It Might Be a Unix Sin But I Would Like You to Add .txt As the Extension of Your README file

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I remember first starting to download open source software in the 1990ies. It is better than the usual shareware: no annyoing pop ups and countdowns.  There is all these files though: COPYING AUTHORS INSTALL. What do I do with them? Luckily there is  a file called README, which makes me think of the README.txt files that Explorer proposes me to open with Notepad. It turns out I can open README as well with a text editor:

You should have received a copy of the GNU Library General Public
License along with this library; if not, write to the
Free Software Foundation, Inc., 51 Franklin St, Fifth Floor,
Boston, MA  02110-1301, USA.

I wonder: who are these people in Boston? Why do they ask me to write them letters in the day and age where I download their software from the internet? And why didn’t they add .txt to the end of their filenames?

Well, at least you managed to download software that also included a runnable program. In my first encounters with open source software I would literally come across source files: computer code that still needs to be compiled (and I had no clue how that worked).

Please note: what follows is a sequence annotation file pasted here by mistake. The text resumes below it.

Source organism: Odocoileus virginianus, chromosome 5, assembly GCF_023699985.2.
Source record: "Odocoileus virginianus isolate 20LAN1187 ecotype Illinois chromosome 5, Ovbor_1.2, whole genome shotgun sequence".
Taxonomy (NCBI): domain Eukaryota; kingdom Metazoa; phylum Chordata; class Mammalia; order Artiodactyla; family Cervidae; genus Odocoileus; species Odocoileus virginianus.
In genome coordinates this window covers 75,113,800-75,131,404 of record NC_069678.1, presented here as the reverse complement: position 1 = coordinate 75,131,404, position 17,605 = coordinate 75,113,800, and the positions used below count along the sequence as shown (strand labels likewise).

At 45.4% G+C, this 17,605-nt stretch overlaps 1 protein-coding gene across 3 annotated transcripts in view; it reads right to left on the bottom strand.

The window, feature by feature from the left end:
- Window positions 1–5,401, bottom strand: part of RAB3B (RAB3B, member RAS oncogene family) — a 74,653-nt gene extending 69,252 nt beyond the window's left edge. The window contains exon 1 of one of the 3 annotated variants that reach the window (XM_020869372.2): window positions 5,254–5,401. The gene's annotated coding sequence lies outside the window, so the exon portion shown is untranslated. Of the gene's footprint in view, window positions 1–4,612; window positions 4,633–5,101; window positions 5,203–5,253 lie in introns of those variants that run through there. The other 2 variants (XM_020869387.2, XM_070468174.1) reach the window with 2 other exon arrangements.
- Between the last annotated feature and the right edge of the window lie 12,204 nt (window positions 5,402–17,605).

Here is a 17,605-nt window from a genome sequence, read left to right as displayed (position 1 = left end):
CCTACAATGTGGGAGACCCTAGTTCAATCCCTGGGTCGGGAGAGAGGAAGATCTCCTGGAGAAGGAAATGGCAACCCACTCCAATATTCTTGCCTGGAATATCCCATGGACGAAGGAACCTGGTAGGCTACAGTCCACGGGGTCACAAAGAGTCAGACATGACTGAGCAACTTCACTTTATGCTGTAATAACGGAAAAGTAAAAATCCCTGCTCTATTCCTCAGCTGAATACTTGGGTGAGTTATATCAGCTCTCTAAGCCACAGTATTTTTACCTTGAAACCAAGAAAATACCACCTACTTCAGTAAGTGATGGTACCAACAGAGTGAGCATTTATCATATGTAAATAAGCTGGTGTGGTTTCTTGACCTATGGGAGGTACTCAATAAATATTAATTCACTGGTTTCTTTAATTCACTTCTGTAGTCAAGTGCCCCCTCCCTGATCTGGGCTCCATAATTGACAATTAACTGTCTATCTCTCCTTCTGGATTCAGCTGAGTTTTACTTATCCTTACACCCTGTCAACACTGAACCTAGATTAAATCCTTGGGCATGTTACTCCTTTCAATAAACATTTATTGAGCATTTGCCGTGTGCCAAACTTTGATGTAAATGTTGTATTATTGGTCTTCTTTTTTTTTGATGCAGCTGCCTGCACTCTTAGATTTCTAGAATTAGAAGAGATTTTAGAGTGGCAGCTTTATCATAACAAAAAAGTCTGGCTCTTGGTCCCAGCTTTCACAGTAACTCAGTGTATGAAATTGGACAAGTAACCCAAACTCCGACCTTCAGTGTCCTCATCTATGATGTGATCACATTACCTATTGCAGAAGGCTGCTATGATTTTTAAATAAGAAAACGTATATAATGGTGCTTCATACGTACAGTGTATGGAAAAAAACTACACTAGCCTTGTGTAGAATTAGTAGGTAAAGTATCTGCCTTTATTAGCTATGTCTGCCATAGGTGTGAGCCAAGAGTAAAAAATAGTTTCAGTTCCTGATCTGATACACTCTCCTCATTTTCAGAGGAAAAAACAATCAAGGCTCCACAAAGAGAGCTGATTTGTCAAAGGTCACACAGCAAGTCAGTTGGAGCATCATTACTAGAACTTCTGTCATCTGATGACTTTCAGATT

There’s open and there’s open: you might offer the source code to a program for free, but that does not mean the knowledge contained therein is accessible, unless a user is prepared to learn a lot about the culture of how programmers do things.

This also the problem with README.md. Markdown is a format for writing html codes in a typewriter plain text style, adored within the culture of programmers. Popular code hosting site Github renders README.md for you. But when you download a software package including such a file, it breaks in much the same way as an extensionless README does: A novice user does not know with which program to open it, and the Operating System is not able to give a preview.

Maybe they can start to recognise README.md.txt?

Try installing QLStephen: https://github.com/whomwah/qlstephen (Put it in ~/Library/QuickLook, then run qlmanage -r to reset quicklookd.) It makes this work.

There has been a standardized MIME type system that has fixed this issue for thousands of years^W^W^W decades.

'text/plain' would be the format here. Or for markdown, 'text/markdown'. Then applications would check the MIME type and one would open in a text editor and the other would open in some fanciful markdown editor (or whatever you had set for that MIME type).

It worked flawlessly in BeOS back in the '90s. The problem is with all these ridiculously outdated operating systems (only the visuals ever seem to be updated).

Don't even get me started on the state of local search vs the metadata system of BeOS' filesystem---lightning fast and you could save searches as folders that you could open and would be updated in real-time as new files that match the criteria are added.

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